Item #2823 A Review of the Spotted Hawk Case.

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A Review of the Spotted Hawk Case.

Philadelphia: Indian Rights Association, 1898. 8vo, self wrappers. 14 pp.

A thorough review of the facts, including excerpts of sworn statements from two Native people, in a case one scholar has called “an American Indian Dreyfus Affair.”

On April 28, 1897 a white sheep herder named John Hoover was shot while tending his flock on the banks of the Tongue River, on the outskirts of the Cheyenne Reservation in Montana. Shortly thereafter a Cheyenne man, Whirlwind (AKA David Stanley), confessed to the crime and was only spared from the gallows by the intervention of the local Indian Agent. Whirlwind was thereafter immune from prosecution despite the truthfulness of his confession. The prosecutors, not able to see the murder of a white man go unpunished, promised Whirlwind a reward should he name the “true” perpetrators. Two other Cheyenne Men, Little Whirlwind and Spotted Hawk, were then falsely implicated and then convicted. Vigorous campaigning on behalf of the men by the Indian Rights Association saw their respective sentences overturned by gubernatorial pardon and court order respectively. The present pamphlet was published by the IRA as part of their efforts on behalf of the wrongly convicted men. It reprints statements from two Cheyenne defense witnesses, and also a letter from the celebrated writer Hamlin Garland who visited the Cheyenne Reservation shortly after the men’s arrest and developed a personal commitment to their cause.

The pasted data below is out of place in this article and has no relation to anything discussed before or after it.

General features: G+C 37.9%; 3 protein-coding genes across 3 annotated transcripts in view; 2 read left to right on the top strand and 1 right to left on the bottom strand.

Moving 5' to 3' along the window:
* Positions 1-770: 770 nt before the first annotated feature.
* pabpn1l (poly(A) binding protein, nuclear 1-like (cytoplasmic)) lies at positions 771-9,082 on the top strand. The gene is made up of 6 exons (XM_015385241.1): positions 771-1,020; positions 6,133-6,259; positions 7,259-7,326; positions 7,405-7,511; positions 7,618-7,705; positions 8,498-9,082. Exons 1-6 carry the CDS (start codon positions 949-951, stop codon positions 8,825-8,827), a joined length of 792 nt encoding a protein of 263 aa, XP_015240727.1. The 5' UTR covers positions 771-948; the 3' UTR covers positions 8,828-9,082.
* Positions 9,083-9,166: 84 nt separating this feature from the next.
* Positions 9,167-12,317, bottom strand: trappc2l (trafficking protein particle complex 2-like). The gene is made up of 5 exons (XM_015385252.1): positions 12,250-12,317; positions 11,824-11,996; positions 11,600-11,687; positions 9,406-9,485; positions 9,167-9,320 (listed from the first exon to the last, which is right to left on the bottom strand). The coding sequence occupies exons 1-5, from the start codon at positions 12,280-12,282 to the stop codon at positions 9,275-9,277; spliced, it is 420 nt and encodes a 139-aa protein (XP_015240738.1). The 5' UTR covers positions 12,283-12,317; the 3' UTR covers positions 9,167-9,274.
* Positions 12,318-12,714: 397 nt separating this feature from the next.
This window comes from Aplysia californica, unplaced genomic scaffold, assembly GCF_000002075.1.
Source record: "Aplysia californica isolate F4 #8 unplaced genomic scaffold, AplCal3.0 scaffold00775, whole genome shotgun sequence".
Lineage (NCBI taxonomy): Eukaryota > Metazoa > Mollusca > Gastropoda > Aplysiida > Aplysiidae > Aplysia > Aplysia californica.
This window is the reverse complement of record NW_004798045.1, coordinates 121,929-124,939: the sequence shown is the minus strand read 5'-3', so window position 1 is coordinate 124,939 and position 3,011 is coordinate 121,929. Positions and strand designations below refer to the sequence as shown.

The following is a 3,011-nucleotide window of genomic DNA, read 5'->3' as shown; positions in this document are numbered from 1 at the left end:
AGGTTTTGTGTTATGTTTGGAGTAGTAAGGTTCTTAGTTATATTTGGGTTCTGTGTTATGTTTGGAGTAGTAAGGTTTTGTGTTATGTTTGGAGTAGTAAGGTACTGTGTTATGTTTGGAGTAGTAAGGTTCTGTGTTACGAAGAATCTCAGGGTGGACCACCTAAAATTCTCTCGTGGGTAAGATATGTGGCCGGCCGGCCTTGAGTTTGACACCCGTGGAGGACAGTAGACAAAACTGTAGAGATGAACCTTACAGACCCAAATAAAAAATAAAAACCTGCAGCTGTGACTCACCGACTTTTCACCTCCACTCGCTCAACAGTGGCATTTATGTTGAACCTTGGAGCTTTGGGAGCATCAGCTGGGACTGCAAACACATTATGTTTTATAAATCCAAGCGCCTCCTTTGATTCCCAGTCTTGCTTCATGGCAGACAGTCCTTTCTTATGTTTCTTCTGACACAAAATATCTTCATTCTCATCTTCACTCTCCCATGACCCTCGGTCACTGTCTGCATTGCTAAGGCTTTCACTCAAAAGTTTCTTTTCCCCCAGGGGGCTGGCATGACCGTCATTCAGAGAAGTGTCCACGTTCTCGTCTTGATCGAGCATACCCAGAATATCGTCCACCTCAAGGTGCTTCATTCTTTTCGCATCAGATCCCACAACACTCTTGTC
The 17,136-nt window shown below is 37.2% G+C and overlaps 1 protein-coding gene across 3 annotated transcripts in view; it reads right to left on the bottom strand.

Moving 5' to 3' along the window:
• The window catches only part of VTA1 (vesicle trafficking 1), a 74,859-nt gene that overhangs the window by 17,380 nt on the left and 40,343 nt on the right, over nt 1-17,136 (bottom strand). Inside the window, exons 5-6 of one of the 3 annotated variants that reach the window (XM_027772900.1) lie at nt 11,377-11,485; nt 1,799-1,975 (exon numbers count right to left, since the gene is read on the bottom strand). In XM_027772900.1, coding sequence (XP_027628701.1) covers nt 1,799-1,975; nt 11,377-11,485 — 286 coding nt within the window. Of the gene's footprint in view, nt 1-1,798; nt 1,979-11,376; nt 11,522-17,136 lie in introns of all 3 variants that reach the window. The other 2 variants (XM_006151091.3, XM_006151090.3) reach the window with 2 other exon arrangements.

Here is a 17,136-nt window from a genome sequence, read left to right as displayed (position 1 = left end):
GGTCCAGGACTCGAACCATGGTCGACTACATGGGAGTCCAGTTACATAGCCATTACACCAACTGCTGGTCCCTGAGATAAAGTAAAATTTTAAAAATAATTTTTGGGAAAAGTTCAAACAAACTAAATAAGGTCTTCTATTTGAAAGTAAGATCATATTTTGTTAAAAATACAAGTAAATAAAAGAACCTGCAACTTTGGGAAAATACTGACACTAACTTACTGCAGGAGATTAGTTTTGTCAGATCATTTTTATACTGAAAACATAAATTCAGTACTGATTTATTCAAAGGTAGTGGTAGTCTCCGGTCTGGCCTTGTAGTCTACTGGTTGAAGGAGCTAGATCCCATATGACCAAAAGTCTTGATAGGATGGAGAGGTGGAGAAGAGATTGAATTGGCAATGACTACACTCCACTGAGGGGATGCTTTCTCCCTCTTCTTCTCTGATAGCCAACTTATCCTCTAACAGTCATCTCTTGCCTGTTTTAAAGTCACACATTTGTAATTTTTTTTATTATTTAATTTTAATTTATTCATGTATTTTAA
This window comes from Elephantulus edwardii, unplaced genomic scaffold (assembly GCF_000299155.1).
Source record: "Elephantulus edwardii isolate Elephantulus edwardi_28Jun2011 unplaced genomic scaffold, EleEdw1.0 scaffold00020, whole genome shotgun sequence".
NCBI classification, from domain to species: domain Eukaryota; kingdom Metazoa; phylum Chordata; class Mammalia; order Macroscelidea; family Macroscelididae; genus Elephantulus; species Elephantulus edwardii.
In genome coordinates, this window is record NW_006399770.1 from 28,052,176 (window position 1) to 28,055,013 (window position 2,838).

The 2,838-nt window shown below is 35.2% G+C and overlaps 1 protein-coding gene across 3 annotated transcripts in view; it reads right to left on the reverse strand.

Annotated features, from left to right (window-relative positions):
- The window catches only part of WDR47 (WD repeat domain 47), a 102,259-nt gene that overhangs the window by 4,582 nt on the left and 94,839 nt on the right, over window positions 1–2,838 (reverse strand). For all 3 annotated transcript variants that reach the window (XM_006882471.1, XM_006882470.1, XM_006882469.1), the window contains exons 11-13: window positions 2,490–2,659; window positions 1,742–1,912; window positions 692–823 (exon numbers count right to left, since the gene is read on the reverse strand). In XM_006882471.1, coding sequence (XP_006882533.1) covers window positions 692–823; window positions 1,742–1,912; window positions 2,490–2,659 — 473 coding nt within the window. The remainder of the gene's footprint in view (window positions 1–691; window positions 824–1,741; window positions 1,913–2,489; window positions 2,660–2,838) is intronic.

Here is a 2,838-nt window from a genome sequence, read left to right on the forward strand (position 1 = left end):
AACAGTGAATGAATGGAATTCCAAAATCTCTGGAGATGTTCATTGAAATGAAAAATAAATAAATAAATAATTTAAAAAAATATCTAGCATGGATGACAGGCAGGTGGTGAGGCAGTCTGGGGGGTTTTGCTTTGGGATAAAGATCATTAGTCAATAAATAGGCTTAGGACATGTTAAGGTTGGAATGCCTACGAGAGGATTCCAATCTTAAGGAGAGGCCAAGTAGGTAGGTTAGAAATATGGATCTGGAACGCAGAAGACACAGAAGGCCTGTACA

CONDITION: Good, small closed tear running through the first four pages, upper wrapper bears the stamp of the Essex Institute.

Item #2823

Price: $375.00

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